© 2015. Annabelle Peake Markey. All rights reserved.

 

Last Sunday’s sermon on 1 Kings 19:9-18 and Matthew 14:22-33 preached at Community Lutheran Church.

If you come by my office during the week, and I invite you all to swing by at any time, you will probably hear music coming from my computer. I might even be humming or singing along with something. Or, if you’re particularly lucky, you might be like poor Bob who caught me dancing and rocking out at my desk this past week to a particularly jazzy and soul-filled version of “My Life Flows On In Endless Song!” I’m sorry you had to see that, Bob!

Music is so important in my life. It gives me a means of expressing myself, and helps connect thoughts and ideas. It has moved me to tears and inspired worship, and it’s a way I find joy and peace. As an extrovert, I also find meaning and joy in conversation and socializing with others. And I admit, as a Millennial, I do use social media – in other words, I’m connected with others in real space and cyber space.

Even so, throughout my life I have found myself being drawn to silence, contemplation, and stillness, time and time again.   And as much as I love rocking out in my car or hanging out with people, I crave silence and contemplation.

Finding time to spend time with God and to listen to or for God is a theme in this week’s lessons. Even last week, as Pr. Joe pointed out, Jesus tried to take time to pray to his Father, but was interrupted by the crowds upon whom he had compassion. This morning, we hear about the prophet Elijah’s need for rest, for Jesus’ time of prayer, and for the psalmist’s desire to “listen to what the Lord God is saying.”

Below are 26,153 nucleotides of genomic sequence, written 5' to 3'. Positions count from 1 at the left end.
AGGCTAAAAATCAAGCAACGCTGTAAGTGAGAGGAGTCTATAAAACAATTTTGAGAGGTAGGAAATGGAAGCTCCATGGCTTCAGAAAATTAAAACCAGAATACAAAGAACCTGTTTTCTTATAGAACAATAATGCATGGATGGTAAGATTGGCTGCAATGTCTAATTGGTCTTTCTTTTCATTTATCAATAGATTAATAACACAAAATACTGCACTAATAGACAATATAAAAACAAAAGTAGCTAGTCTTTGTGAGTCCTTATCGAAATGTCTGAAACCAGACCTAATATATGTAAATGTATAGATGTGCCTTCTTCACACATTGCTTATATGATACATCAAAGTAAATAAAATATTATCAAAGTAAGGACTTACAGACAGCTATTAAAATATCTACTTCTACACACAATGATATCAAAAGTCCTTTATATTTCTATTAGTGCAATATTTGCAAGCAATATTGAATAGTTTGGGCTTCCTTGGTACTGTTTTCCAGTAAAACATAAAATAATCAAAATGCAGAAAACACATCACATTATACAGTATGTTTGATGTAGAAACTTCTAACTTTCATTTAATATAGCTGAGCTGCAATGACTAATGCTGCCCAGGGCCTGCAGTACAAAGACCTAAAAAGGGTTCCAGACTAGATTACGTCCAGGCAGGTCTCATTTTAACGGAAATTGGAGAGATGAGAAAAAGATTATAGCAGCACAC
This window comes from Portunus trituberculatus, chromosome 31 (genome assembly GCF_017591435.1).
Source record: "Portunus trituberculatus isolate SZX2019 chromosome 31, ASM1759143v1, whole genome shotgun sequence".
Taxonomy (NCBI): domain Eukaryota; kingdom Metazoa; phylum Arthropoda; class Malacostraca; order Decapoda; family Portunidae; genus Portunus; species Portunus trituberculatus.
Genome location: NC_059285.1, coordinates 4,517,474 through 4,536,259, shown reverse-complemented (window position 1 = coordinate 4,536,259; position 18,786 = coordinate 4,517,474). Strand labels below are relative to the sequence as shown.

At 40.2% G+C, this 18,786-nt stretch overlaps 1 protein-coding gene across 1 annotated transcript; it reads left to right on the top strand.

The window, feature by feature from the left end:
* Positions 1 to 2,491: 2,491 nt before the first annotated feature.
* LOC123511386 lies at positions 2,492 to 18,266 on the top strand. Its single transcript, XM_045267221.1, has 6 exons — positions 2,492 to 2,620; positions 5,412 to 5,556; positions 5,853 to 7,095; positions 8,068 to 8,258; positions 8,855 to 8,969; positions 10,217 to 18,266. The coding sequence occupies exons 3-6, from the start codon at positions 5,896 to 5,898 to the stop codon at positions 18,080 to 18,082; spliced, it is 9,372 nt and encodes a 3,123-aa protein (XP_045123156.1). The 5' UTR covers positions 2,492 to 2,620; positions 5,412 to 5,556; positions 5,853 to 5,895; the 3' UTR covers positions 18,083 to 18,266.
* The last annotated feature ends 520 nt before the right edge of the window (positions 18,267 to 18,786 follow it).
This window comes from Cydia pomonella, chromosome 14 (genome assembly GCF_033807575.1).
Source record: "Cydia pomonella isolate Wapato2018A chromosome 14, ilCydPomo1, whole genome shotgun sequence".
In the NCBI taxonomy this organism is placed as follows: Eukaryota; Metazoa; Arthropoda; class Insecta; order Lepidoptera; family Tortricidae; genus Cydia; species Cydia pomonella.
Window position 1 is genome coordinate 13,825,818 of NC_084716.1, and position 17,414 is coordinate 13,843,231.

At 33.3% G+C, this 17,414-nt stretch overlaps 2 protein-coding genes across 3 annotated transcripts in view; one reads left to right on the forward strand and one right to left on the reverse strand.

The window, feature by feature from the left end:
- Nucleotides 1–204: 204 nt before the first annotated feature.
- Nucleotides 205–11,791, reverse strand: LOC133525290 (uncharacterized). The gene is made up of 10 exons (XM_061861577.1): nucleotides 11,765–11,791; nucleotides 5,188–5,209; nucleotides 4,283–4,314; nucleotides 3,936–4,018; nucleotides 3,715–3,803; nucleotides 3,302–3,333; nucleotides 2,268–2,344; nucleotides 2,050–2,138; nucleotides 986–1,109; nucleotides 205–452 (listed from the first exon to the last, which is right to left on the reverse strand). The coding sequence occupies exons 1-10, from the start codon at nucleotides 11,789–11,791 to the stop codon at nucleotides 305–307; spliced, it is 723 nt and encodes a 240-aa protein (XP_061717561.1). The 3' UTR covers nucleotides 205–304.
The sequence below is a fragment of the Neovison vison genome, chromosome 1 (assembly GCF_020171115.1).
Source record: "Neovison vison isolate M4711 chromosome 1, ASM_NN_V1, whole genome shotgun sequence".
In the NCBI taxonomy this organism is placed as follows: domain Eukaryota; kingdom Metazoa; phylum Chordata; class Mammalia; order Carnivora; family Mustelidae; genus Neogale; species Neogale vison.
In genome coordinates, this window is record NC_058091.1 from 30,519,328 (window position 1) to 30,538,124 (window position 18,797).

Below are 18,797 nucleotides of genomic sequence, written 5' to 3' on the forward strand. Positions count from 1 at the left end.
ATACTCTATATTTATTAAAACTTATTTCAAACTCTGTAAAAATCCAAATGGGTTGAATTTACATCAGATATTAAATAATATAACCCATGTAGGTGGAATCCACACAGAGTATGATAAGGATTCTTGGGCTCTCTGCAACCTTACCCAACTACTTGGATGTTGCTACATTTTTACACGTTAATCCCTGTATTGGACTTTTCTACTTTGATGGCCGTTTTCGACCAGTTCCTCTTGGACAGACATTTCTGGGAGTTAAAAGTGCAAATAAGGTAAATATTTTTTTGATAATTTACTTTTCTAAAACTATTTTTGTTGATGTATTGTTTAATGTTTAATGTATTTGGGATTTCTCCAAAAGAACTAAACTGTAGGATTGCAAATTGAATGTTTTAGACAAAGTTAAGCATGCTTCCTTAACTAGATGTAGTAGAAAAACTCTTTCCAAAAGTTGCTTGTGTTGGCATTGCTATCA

And yet, in these readings, particularly the Old Testament and Gospel, the followers and servants of God… well, they miss the boat. Elijah, God’s feisty prophet, has just had his incredible showdown with the 450 prophets of Baal in order to prove that the God of Israel is the Lord of all. God showed up in a big way, and following the debate, Elijah killed the prophets of Baal, which did not sit well with Ahab and Jezebel. Since they were so upset, they tried to kill Elijah and he fled into the wilderness, so worn out and distraught, he wanted to die. After being sustained for 40 days and nights by God’s angels in the wilderness, Elijah finds himself at Mt. Horeb, also known as Mt. Sinai.

Statue of Elijah killing the Prophets of Baal on Mt. Carmel (From: http://tomorrowsreflection.com/wp-content/uploads/Elijah-at-Mt.-Carmel1.jpg)

Statue of Elijah killing the Prophets of Baal on Mt. Carmel (From: http://tomorrowsreflection.com/wp-content/uploads/Elijah-at-Mt.-Carmel1.jpg)

Sitting in a cave, Elijah hears God’s voice, which asks him “What are you doing here, Elijah?” And he responds with a mini-rant, basically saying, “I have been super awesome and gung ho for you, God. Your people are not following your ways; they’re destroying your altars and killing all my fellow prophets. Now I’m all by myself and they’re even trying to kill me!”

Now, Elijah is blowing things out of proportion – there are other prophets and there are at least 7,000 faithful people left in Israel. And I find it interesting that God doesn’t respond directly with a speech, but tells Elijah to go and to watch because God is going to show up. There’s a great wind, and a crazy earthquake, and a blazing fire, and then, sheer silence. And it’s not just the absence of sound, it’s a stillness that’s full of anticipation and is humming with potential. And when Elijah hears that, he wraps his robe around his face and steps out of the cave. Again God asks, “What are you doing here, Elijah?”

And rather than responding with awe and wonder, humility and obedience to what has just happened, Elijah repeats his previous rant word for word. Face Palm I can just imagine God’s head shaking and God saying “what do I have to do to get through to you?!”